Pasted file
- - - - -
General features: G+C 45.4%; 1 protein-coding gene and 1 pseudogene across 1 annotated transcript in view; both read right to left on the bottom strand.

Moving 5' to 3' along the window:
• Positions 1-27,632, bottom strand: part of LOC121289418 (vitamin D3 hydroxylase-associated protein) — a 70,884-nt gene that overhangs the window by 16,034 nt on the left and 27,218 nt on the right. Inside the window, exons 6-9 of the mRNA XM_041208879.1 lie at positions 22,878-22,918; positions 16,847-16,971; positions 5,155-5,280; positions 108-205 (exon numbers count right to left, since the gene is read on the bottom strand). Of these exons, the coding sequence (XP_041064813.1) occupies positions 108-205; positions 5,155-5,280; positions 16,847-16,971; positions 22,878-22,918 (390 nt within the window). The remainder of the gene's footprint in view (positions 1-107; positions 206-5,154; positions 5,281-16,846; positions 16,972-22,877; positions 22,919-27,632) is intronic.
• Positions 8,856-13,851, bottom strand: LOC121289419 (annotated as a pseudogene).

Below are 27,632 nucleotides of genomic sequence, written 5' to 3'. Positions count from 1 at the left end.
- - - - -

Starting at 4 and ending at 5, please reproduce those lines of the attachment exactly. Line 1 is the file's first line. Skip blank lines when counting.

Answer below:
• Positions 8,856-13,851, bottom strand: LOC121289419 (annotated as a pseudogene).

Below are 27,632 nucleotides of genomic sequence, written 5' to 3'. Positions count from 1 at the left end.